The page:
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Things to do on Kauai


There are several tour books in the condo with information and ideas for swimming, snorkeling, hiking, fishing, and more.  This is a little get-started list for people who have never been to Kauai.  These are mostly well-known attractions.  If you want to go to more secluded beaches and hiking trails, the books in the condo can tell you how to get to them.  Go to http://www.communitywalk.com/kapaa/hi/map_397757/map/397757  for a map of many of these locations.
North Shore: 
Go to as far north as you can on Kuhio Highway (the same highway that runs in front of the condo) to Ke’e Beach.  Go early because parking is an issue.  This is one of the few crowded beaches on Kauai but so beautiful, it is worth it.  It has a reef so kids can swim very safely and there is snorkeling. (We have snorkeling gear in the condo for you to use.) There is a lifeguard and a public restroom, but no food available to buy.  After that beach, you can start backtracking back south, hitting as many beaches as you can stand. 
The next beach coming back south is Ha’ena, which has a snack wagon.  A famous snorkeling spot, called Tunnels, is there, but involves a 10 minute walk along the shore to get there. (Again, it is worth it!)  Just ask anyone to point you to Tunnels. Gorgeous! and beautiful fish.  A tip: bring frozen peas to throw to the fish.  Then they come to you and there is less work!

Hanalei Bay beach is an iconic image of Kauai.  From the highway, when you are in the town of Hanalei, take Aku Road to Weke Road and go right, until you get to the end.  Park there.  You can see the Hanalei River flowing into the ocean and watch the kayaks and outrigger canoes going out to sea. Then walk onto the Pier and enjoy the wonderful view. Take a swim there.  In the summer it is usually very calm.  Beautiful clear water. There are amazing sunsets at Hanalei if you happen to be there at that time.   There are several restaurants in Hanalei, and many shops.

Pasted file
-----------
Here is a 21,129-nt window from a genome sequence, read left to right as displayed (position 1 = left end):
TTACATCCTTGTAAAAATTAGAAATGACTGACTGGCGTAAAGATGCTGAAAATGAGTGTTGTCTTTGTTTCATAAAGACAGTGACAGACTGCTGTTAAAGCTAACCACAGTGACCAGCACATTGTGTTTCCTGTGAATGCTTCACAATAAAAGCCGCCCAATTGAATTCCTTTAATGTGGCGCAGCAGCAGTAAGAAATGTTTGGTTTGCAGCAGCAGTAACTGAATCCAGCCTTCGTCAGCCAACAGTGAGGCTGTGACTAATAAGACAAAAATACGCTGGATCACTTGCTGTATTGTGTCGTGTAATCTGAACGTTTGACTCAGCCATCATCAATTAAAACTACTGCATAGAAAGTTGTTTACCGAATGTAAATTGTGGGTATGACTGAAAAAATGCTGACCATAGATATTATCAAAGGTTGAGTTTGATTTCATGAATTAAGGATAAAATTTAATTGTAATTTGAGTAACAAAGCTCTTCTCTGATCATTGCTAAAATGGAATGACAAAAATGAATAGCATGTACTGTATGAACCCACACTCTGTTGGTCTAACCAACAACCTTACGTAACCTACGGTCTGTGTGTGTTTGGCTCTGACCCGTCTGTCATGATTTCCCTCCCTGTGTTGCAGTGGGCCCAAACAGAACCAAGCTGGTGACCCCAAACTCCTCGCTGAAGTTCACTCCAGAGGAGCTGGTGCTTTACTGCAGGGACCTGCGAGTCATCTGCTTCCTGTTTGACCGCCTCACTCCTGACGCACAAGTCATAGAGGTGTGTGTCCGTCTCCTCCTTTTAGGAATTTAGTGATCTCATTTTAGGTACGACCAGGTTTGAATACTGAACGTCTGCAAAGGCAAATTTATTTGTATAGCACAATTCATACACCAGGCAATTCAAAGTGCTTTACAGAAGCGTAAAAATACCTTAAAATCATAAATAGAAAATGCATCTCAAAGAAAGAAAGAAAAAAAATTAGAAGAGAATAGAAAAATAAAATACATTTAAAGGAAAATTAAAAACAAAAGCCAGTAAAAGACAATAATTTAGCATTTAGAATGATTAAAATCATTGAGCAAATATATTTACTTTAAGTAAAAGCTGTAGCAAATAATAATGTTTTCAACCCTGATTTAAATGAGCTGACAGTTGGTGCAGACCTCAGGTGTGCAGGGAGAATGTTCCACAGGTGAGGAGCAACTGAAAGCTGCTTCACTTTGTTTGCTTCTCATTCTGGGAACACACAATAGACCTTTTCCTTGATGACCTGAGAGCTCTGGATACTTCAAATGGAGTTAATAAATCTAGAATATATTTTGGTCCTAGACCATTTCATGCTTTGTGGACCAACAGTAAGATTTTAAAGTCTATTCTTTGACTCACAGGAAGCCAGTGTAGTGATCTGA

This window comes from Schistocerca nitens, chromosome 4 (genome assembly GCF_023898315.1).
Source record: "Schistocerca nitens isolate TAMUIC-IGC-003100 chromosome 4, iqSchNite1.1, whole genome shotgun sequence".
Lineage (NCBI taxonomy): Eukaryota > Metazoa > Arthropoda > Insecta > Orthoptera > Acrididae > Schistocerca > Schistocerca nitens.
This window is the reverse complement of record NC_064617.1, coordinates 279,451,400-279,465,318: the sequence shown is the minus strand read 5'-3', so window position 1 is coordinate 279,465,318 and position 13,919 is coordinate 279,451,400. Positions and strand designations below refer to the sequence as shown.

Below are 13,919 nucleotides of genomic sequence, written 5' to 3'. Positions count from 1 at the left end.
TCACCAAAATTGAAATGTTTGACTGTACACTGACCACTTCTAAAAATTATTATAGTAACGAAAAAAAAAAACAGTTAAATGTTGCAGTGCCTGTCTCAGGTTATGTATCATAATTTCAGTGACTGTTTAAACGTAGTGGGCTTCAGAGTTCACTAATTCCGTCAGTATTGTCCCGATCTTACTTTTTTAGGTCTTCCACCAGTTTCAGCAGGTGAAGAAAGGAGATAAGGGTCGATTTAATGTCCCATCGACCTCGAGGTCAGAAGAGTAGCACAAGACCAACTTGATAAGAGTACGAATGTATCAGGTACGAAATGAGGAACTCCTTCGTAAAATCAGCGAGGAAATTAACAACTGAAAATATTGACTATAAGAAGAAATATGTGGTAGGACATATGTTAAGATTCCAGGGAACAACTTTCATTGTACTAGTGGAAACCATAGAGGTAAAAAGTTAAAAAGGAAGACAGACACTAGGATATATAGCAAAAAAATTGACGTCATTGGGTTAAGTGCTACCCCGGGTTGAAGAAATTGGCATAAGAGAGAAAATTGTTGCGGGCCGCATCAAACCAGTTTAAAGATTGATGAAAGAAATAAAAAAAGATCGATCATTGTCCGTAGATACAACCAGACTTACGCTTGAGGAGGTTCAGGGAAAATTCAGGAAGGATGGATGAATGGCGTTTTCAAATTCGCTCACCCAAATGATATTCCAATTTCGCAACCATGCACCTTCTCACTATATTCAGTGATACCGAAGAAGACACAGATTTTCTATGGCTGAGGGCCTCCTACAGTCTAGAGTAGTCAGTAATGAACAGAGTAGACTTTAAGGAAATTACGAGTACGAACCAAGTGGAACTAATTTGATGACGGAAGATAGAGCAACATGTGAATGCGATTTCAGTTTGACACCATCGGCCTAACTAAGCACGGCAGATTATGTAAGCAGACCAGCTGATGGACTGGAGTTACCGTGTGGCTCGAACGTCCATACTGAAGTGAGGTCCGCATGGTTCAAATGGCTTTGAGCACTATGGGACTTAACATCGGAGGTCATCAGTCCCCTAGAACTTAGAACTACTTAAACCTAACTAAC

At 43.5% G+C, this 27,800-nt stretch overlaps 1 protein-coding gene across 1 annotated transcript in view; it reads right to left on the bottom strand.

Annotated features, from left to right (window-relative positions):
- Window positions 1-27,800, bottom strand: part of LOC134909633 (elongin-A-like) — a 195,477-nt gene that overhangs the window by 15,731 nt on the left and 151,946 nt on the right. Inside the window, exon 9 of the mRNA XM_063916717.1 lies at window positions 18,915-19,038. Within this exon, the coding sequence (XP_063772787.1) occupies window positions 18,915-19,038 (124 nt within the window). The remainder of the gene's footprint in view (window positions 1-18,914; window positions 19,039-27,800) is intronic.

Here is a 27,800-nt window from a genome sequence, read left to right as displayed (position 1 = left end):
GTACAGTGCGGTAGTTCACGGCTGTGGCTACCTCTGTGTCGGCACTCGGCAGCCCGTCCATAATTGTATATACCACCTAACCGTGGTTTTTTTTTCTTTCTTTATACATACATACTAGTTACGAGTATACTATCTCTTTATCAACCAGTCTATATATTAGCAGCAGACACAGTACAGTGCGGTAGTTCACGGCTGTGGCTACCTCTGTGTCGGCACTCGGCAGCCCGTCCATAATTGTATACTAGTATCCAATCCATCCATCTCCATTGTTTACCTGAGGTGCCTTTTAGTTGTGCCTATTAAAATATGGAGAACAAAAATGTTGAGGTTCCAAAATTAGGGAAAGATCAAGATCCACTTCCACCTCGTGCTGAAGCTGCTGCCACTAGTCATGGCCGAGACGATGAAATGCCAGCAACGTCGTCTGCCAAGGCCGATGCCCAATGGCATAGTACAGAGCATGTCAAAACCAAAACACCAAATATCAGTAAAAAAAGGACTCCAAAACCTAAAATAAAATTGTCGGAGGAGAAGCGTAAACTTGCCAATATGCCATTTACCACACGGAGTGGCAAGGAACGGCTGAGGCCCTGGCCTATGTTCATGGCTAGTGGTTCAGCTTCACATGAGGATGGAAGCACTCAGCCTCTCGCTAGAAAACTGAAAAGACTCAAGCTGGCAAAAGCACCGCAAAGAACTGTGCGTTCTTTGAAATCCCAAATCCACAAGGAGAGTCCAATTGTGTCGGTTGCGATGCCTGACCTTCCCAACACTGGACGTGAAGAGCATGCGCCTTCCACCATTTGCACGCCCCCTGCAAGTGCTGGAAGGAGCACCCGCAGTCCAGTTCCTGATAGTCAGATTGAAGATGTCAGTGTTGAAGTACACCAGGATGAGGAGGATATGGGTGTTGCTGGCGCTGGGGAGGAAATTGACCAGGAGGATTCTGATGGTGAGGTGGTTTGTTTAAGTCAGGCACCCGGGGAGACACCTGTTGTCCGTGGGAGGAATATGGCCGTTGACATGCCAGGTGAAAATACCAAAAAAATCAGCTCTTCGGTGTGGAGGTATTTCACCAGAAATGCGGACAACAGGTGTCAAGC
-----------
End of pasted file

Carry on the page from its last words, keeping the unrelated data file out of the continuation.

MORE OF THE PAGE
If it is earlier and you are not exhausted, go to Kilauea Point Wildlife Refuge (http://www.fws.gov/kilaueapoint/) on the way back to the condo, to do some bird watching.  (They close at 5 and charge $5 per person.  It is a US National Park Service park, so if you have a pass, it will work there.)  You can take pictures of the the lighthouse and birds from a view point above the park.
Go home and pass out.
On another day you can go way to the west side of Kauai to Waimea Canyon and Koke’e State Park (http://www.kokee.org/ ), a must see, the “Grand Canyon of the Pacific”, according to Mark Twain.  (It will take about 45 minutes to the town of Waimea, plus time to get up to the top.) There are several lookout points to see the canyon and a ranger station at the top to point you to hiking trails.  There is a little restaurant there, or you can bring a picnic lunch (we have some coolers and blue ice in the condo) and you can have a picnic on a beautiful lawn, in front of the ranger station, with chickens and some geese hanging around for handouts.  There are some Koke’e trail maps in the condo.  Check with the Sierra Club for guided hikes.  If you do some hikes, this will take up most of a day.
South Shore:
Another day you can explore the South shore: Poipu and Koloa.